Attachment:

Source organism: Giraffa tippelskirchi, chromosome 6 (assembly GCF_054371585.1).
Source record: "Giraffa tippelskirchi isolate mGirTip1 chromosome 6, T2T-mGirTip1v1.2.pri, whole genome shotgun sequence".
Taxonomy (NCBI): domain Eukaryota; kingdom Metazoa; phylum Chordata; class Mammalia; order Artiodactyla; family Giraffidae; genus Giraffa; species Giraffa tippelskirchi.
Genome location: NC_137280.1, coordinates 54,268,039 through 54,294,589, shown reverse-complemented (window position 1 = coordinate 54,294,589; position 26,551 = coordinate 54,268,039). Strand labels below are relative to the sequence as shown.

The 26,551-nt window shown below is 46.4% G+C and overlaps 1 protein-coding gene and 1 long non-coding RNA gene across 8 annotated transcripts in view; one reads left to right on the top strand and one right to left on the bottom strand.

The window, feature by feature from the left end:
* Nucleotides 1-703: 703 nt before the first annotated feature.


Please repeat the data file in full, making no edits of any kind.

Source organism: Giraffa tippelskirchi, chromosome 6 (assembly GCF_054371585.1).
Source record: "Giraffa tippelskirchi isolate mGirTip1 chromosome 6, T2T-mGirTip1v1.2.pri, whole genome shotgun sequence".
Taxonomy (NCBI): domain Eukaryota; kingdom Metazoa; phylum Chordata; class Mammalia; order Artiodactyla; family Giraffidae; genus Giraffa; species Giraffa tippelskirchi.
Genome location: NC_137280.1, coordinates 54,268,039 through 54,294,589, shown reverse-complemented (window position 1 = coordinate 54,294,589; position 26,551 = coordinate 54,268,039). Strand labels below are relative to the sequence as shown.

The 26,551-nt window shown below is 46.4% G+C and overlaps 1 protein-coding gene and 1 long non-coding RNA gene across 8 annotated transcripts in view; one reads left to right on the top strand and one right to left on the bottom strand.

The window, feature by feature from the left end:
* Nucleotides 1-703: 703 nt before the first annotated feature.